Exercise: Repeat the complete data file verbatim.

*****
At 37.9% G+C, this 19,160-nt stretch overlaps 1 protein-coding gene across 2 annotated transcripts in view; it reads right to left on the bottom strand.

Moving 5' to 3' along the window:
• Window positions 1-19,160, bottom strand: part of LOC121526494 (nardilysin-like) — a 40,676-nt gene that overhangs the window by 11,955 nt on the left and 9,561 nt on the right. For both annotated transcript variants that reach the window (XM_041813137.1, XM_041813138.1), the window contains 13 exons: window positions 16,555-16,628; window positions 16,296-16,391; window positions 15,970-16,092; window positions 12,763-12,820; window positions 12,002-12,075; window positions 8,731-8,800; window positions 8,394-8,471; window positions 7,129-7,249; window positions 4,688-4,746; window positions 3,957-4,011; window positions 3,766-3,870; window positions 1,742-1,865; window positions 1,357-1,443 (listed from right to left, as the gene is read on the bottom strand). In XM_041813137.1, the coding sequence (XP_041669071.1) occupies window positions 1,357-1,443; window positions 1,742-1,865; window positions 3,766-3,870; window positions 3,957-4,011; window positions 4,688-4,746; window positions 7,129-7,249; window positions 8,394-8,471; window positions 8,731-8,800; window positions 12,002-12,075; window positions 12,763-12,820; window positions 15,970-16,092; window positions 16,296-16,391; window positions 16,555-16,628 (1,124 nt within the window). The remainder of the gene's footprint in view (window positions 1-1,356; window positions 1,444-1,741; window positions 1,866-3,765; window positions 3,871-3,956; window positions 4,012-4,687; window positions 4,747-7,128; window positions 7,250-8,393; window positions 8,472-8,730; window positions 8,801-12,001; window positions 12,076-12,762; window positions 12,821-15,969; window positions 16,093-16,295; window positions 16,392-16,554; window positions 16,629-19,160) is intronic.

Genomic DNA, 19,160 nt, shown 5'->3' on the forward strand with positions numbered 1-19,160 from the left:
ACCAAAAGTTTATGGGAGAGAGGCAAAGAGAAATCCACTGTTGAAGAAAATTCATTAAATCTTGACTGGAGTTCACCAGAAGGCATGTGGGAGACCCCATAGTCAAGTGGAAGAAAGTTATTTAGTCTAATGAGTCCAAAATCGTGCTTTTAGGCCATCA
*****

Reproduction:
At 37.9% G+C, this 19,160-nt stretch overlaps 1 protein-coding gene across 2 annotated transcripts in view; it reads right to left on the bottom strand.

Moving 5' to 3' along the window:
• Window positions 1-19,160, bottom strand: part of LOC121526494 (nardilysin-like) — a 40,676-nt gene that overhangs the window by 11,955 nt on the left and 9,561 nt on the right. For both annotated transcript variants that reach the window (XM_041813137.1, XM_041813138.1), the window contains 13 exons: window positions 16,555-16,628; window positions 16,296-16,391; window positions 15,970-16,092; window positions 12,763-12,820; window positions 12,002-12,075; window positions 8,731-8,800; window positions 8,394-8,471; window positions 7,129-7,249; window positions 4,688-4,746; window positions 3,957-4,011; window positions 3,766-3,870; window positions 1,742-1,865; window positions 1,357-1,443 (listed from right to left, as the gene is read on the bottom strand). In XM_041813137.1, the coding sequence (XP_041669071.1) occupies window positions 1,357-1,443; window positions 1,742-1,865; window positions 3,766-3,870; window positions 3,957-4,011; window positions 4,688-4,746; window positions 7,129-7,249; window positions 8,394-8,471; window positions 8,731-8,800; window positions 12,002-12,075; window positions 12,763-12,820; window positions 15,970-16,092; window positions 16,296-16,391; window positions 16,555-16,628 (1,124 nt within the window). The remainder of the gene's footprint in view (window positions 1-1,356; window positions 1,444-1,741; window positions 1,866-3,765; window positions 3,871-3,956; window positions 4,012-4,687; window positions 4,747-7,128; window positions 7,250-8,393; window positions 8,472-8,730; window positions 8,801-12,001; window positions 12,076-12,762; window positions 12,821-15,969; window positions 16,093-16,295; window positions 16,392-16,554; window positions 16,629-19,160) is intronic.

Genomic DNA, 19,160 nt, shown 5'->3' on the forward strand with positions numbered 1-19,160 from the left:
ACCAAAAGTTTATGGGAGAGAGGCAAAGAGAAATCCACTGTTGAAGAAAATTCATTAAATCTTGACTGGAGTTCACCAGAAGGCATGTGGGAGACCCCATAGTCAAGTGGAAGAAAGTTATTTAGTCTAATGAGTCCAAAATCGTGCTTTTAGGCCATCA